Now just to game this out a little, if the Aruban authorities go along with this idea of declaring Arevenca bankrupt and seizing some of its goods to pay workers, that is less money for the US company and the Nigerian company who are also trying to get money out of Arevenca. Could be a mess.
If there’s one thing that defines the Chilean national character, it’s a love for the countryside. That means that the first thing people do when they can afford it is buy a car. For country-dwellers, a car or truck helps make the rural lifestyle a bit more profitable, as taking crops to market in horse-drawn wagons is more quaint than efficient. For city folks, a car helps people to see the countryside on the weekend. But of course soon enough, a big portion of both country and city folks, once they own cars, become suburban folks. And once they are living in spread-out suburbs, they need another car, and another. It’s a feedback loop we’ve seen all over the world.
I don’t know exactly where Chile is in this process, or whether it’s already too late to halt the sprawl. What’s clear is that the feedback is accelerating. Check this out, from the national statistics office car report, released yesterday: Continue reading
Go read Quasecarioca as he points out the hypocrisy built into the carbon-spewing mess that is the UN’s upcoming climate change summit.
The Rio Centro convention center is a hallmark icon of the disastrous, planet-warming, urban-planning-done-wrong that Rio+20 is supposed to be working to counteract. Rio Centro is located in the rapidly expanding Barra da Tijuca suburb that turns the walkable, pedestrian-friendly center of Rio completely on its head with a maze of highways, shopping malls, parking lots and gated communities.
I only add that what he says is new only in degree, not in kind. The first Rio summit, in 1992, was held in an equally remote conference centre for “security” reasons. Heads of state flew around in helicopters and zipped through the city in motorcades as nervous camo-covered teens with M-16s guarded every overpass. The simultaneous NGO summit in 1992 was at least transit-accessible, but as I have mentioned before, I was the only person there to arrive by bicycle. The whole professional activist and climate-bureaucrat world is one of the more infuriating realities for those of us who ride bikes and eat local vegetarian food as we try to limit our carbon footprints. A single climate change bigwig, be s/he from the UN or NRDC or WWF or Nature Conservancy, can swamp a lot of the good done by those of us who try to live lower-impact lives. As David Brower said, “Conservationists have to win again and again and again. The enemy only has to win once.”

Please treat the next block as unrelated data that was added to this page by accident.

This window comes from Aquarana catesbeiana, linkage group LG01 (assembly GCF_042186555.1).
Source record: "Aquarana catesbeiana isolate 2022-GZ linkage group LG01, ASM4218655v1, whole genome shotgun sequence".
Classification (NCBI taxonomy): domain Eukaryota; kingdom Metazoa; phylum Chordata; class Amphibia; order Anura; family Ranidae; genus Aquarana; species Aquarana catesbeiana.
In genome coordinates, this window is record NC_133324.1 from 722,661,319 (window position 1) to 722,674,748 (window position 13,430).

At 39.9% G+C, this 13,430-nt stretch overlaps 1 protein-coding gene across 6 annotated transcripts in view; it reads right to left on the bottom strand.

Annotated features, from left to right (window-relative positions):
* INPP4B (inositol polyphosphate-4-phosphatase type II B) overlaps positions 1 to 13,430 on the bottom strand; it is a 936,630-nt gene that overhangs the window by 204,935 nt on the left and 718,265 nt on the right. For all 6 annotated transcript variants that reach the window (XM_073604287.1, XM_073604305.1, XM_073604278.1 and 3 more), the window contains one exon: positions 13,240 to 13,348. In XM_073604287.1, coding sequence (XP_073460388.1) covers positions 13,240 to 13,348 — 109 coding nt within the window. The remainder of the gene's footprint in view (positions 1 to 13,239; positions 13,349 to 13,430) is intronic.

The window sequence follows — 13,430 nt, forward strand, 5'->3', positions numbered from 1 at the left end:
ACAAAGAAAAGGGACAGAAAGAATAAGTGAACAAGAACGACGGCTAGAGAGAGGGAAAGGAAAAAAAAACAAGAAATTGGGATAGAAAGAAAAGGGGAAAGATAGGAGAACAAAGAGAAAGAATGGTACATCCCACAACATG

Anyway, read Quasecarioca. He’s smarter than me and is actually informed and stuff. Yes, you — why haven’t you clicked yet? Click it.
Monday and Tuesday, Chile charged eight emergency response bureaucrats with negligent homicide for calling off a tsunami warning after the 8.8-magnitude earthquake of 27 February 2010.
That quake sloshed the Pacific ocean so hard that it generated a tsunami wave so high that it soaked land as much as 20 meters above sea level and hundreds of meters inland. The wave killed 156 people and left 25 missing. But even as the wave was hitting towns and villages, emergency response agencies were saying there was no tsunami. This week, some people in charge of the agencies were charged with negligent homicide in a trial that is drawing national attention. Some Santiago newspapers are blogging the trial live; here is La Segunda’s version.
Among other tidbits already to emerge from the trial, according to La Segunda (translation mine): Continue reading
Hey, remember how at the first Earth Summit in 1992, the US & Japan governments blocked action on carbon taxes and binding global targets on greenhouse gases, saying that such things would push oil to above $30 a barrel? Remember George HW Bush saying, “The American Lifestyle is not up for negotiation”? Remember the horror stories of possible $45 oil, and how that would destroy the world economy? (And yeah, I know that austerity is never a winning platform, and these governments were just hand-puppets of the big car and oil companies. But imagine if they had taken leadership in convincing the companies of the long-term benefit of the simple, elegant solutions already being proposed at the time — like a harmonized carbon tax across developed countries.)